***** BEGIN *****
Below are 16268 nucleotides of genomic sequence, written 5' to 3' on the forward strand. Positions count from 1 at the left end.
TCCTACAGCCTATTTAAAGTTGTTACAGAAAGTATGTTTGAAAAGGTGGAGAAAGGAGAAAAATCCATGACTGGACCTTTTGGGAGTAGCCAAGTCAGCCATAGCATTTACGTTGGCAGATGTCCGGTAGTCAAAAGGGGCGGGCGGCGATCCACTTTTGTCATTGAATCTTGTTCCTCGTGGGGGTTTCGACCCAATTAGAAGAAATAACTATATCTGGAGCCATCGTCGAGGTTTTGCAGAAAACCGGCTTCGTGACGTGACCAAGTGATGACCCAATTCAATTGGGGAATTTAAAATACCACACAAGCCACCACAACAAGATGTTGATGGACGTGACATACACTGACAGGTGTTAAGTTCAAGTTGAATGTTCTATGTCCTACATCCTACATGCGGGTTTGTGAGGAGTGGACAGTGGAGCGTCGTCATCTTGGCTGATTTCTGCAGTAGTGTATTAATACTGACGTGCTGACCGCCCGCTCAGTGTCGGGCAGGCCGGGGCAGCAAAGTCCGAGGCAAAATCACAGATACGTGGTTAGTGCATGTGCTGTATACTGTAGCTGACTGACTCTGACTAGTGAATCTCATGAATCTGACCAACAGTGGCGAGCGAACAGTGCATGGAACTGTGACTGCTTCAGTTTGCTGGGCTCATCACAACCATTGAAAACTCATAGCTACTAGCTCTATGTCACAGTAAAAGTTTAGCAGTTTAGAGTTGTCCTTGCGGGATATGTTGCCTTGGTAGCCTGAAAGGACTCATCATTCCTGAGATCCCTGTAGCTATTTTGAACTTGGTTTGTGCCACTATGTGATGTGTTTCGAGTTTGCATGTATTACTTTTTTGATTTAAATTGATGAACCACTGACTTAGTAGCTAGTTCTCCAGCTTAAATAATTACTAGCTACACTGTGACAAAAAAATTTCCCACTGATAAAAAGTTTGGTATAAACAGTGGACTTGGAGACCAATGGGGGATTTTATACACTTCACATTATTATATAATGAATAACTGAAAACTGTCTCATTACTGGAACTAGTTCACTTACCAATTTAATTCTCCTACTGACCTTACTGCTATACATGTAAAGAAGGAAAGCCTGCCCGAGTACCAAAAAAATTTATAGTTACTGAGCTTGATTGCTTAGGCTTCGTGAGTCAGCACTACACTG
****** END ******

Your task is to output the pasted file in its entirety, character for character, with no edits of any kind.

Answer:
Below are 16268 nucleotides of genomic sequence, written 5' to 3' on the forward strand. Positions count from 1 at the left end.
TCCTACAGCCTATTTAAAGTTGTTACAGAAAGTATGTTTGAAAAGGTGGAGAAAGGAGAAAAATCCATGACTGGACCTTTTGGGAGTAGCCAAGTCAGCCATAGCATTTACGTTGGCAGATGTCCGGTAGTCAAAAGGGGCGGGCGGCGATCCACTTTTGTCATTGAATCTTGTTCCTCGTGGGGGTTTCGACCCAATTAGAAGAAATAACTATATCTGGAGCCATCGTCGAGGTTTTGCAGAAAACCGGCTTCGTGACGTGACCAAGTGATGACCCAATTCAATTGGGGAATTTAAAATACCACACAAGCCACCACAACAAGATGTTGATGGACGTGACATACACTGACAGGTGTTAAGTTCAAGTTGAATGTTCTATGTCCTACATCCTACATGCGGGTTTGTGAGGAGTGGACAGTGGAGCGTCGTCATCTTGGCTGATTTCTGCAGTAGTGTATTAATACTGACGTGCTGACCGCCCGCTCAGTGTCGGGCAGGCCGGGGCAGCAAAGTCCGAGGCAAAATCACAGATACGTGGTTAGTGCATGTGCTGTATACTGTAGCTGACTGACTCTGACTAGTGAATCTCATGAATCTGACCAACAGTGGCGAGCGAACAGTGCATGGAACTGTGACTGCTTCAGTTTGCTGGGCTCATCACAACCATTGAAAACTCATAGCTACTAGCTCTATGTCACAGTAAAAGTTTAGCAGTTTAGAGTTGTCCTTGCGGGATATGTTGCCTTGGTAGCCTGAAAGGACTCATCATTCCTGAGATCCCTGTAGCTATTTTGAACTTGGTTTGTGCCACTATGTGATGTGTTTCGAGTTTGCATGTATTACTTTTTTGATTTAAATTGATGAACCACTGACTTAGTAGCTAGTTCTCCAGCTTAAATAATTACTAGCTACACTGTGACAAAAAAATTTCCCACTGATAAAAAGTTTGGTATAAACAGTGGACTTGGAGACCAATGGGGGATTTTATACACTTCACATTATTATATAATGAATAACTGAAAACTGTCTCATTACTGGAACTAGTTCACTTACCAATTTAATTCTCCTACTGACCTTACTGCTATACATGTAAAGAAGGAAAGCCTGCCCGAGTACCAAAAAAATTTATAGTTACTGAGCTTGATTGCTTAGGCTTCGTGAGTCAGCACTACACTG